How students learn
Constructivist learning theory emphasizes the learner's critical role in their own learning.
The idea of constructivism is that every student 'constructs' his or her knowledge and understanding by reflecting on their own experience. They make sense of their experience by forming 'mental models'. Therefore, when we learn, we are really finetuning and honing those models, to align to this new experience.
There are several guiding principles of constructivism:
1. Learning is searching for meaning. The aim is for the student
to construct his or her own deep meaning, not just memorize the 'right' answers
or quote somebody else's meaning. Therefore, teaching should start with looking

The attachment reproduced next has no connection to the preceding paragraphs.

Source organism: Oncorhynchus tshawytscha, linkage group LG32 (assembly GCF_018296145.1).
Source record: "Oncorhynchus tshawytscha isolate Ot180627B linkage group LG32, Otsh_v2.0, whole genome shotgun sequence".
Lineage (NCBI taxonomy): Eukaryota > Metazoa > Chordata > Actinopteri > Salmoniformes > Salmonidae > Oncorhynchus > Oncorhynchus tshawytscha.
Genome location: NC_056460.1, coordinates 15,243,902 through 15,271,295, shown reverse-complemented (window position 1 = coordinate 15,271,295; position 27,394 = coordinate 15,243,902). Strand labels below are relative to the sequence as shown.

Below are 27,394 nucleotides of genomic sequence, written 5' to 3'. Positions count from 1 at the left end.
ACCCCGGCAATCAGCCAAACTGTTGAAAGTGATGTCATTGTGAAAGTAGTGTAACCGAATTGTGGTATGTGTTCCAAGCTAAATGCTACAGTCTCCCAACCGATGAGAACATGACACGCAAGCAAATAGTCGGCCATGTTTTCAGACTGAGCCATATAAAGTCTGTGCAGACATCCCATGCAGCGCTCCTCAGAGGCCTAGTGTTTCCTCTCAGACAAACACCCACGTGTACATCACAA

at the issues for which the students are trying to construct meaning.
2. Real understanding means understanding the whole theory, the subordinate parts, and how they all fit together.
3. In order to teach well, we must understand what mental models our students use to view the world, and what assumptions they make to support those models.
4. Assessment needs to be part of the learning process, so that it gives students feedback on the quality of their learning.
Information and image sourced from https://www.funderstanding.com/theory/constructivism/#sthash.Ms3nSyNt.dpuf
Brandon, A & All, A 2010, 'Constructivism theory analysis and application to nursing programs', Nurse Education Perspectives, vol. 31(2), pp. 89-92.
Candela, L, Dalley, K & Benzel-Lindley, J 2006, 'A case for learning-centered curricula', Journal of Nursing Education, vol. 45(2), pp. 59-66.